Allah, the Wise, has said:
فَإِنَّ خَيْرَ الزَّادِ التَّقْوَى وَ اتَّقُوْنِ يَـا أُُولِي الأََلْبَابِ
“But the best of provisions is right conduct. So fear Me, O’ ye that are wise.”1
Imam ‘Ali (as) said:
لاَ يُقَلَّلُ عَمَلٌ مَعَ تَقْوىً.
“No deed, if accompanied by piety, is trivial.”2
Special taqwa is acquired by refraining from prohibited and dubious things, whereas general taqwa is acquired out of fear of punishment and the fire of Hell.
Taqwa is similar to the water of a river that flows by the trees growing along its banks, each tree benefiting from it in the measure of its tenderness, covetousness and essence. Although people benefit from piety according to their knowledge, perception and level of faith, their levels of piety differ in deeds and sincerity.
In reality, piety is absolute obedience without any transgression, and (it is) knowledge without any ignorance. It becomes the cause for the acceptance of one’s (good) deeds and makes one, who comes to possess it, distinguished and pre-eminent.3
Once, during the era of the Noble Prophet (S), three ladies approached him to complain about their husbands.
The first lady complained: “My husband has stopped eating meat.”
“My husband has abandoned the use of perfume,” the second one protested.
The third lady complained that her husband did not have intimate relations with her.
(By behaving in this manner, the husbands had desired to practice piety and abstinence).
This disturbed the Noble Prophet (S) so much that as he came out of his house, he did not even put on his cloak properly and thus, it dragged along the ground behind him.
Climbing the pulpit before a gathering of the people, he praised Allah, and said: “Why is it that some of my companions do not eat meat, they do not apply perfume and they do not have intimate relations with their wives? O’ Muslims! Do know that I too eat meat, make use of perfume and am intimate with my wives. This is my tradition and one who distances himself from my tradition is not from me.”
In this manner, the Noble Prophet (S) destroyed the foundations of incorrect piety and condemned its advocates.4
Abu Dharr said: “My provisions and savings during the time of the Noble Prophet (S) had always been three kilograms of dates. As long as I live, I shall never seek to possess more than this quantity.”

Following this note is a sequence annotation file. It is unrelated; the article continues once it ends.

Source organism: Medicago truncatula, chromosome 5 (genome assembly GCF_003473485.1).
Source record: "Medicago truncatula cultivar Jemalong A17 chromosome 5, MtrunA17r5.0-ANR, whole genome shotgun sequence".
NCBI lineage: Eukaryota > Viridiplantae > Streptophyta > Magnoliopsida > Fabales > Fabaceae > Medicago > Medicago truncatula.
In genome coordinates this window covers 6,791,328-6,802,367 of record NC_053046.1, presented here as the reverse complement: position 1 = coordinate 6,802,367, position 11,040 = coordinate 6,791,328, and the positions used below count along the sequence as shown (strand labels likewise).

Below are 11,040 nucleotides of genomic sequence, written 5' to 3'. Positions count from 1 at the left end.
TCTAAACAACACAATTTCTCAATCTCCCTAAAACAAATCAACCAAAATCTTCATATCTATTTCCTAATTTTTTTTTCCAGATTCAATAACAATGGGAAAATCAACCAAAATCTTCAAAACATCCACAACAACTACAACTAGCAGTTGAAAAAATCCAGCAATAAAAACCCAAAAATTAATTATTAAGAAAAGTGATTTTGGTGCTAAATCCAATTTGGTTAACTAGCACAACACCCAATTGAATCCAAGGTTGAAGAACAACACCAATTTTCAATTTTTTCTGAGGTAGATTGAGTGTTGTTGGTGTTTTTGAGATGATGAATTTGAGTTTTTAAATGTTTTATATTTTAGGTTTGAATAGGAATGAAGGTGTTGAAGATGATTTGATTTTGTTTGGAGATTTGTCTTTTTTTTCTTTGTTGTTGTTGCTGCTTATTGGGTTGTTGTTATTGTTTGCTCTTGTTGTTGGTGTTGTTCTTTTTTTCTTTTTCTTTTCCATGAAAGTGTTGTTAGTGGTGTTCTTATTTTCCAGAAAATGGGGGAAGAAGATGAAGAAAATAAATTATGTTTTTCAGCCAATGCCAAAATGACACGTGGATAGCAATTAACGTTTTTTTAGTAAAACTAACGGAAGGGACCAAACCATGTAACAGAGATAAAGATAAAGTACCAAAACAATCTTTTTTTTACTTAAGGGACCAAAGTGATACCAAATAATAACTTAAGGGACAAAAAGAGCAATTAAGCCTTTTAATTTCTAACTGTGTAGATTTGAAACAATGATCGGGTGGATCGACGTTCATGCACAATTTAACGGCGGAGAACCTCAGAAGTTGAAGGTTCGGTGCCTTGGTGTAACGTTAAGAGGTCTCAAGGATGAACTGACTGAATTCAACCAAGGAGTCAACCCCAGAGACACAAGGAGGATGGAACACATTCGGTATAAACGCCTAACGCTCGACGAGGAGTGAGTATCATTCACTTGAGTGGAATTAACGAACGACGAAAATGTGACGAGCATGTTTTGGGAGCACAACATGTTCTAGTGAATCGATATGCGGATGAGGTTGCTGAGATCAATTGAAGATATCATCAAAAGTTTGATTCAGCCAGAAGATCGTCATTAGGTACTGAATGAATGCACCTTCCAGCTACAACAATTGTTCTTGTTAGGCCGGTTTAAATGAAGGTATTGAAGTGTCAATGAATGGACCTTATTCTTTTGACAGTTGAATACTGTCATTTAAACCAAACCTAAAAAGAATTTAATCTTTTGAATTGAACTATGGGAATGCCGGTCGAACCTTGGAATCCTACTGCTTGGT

‘Ata says: I noticed Abu Dharr offering prayers in an old garment. “O’ Abu Dharr! Don’t you have a better garment?” I asked him.
“If I had one, you would have seen me in it,” he replied.
“But for a period, I had seen you with two outfits,” I said.
“I gave the other one to my nephew, who was in greater need than me.”
“By Allah! You are needy yourself,” I exclaimed.
He raised his head towards the sky and implored, “Indeed! O’ Lord! I am in need of Your forgiveness.”
He then turned to me and continued, “It appears that you have come to regard this world as something very important and significant. In addition to this garment that you presently see on me, I have one more garment which is exclusive for the mosque, some goats which provide me with milk, some food, a wooden case in which I carry my belongings and a wife who relieves me from the troubles of cooking; what bounty could be greater than what I possess?”
Some people suggested to Abu Dharr, “Do you not desire to purchase properties for yourself as the others have done for themselves?”
“What need do I have to become an aristocrat or a nobleman?” he replied. “A drink of milk and water every day and a (small) amount of wheat in a week are quite sufficient for me!”5
Isma`il, the eldest son of Imam Sadiq (as), had some money in his possession. When he learned that a person from the tribe of Quraish who was living in Madinah, was about to set out for Yemen, he decided to hand him some money so that he could purchase for him some merchandise for trade.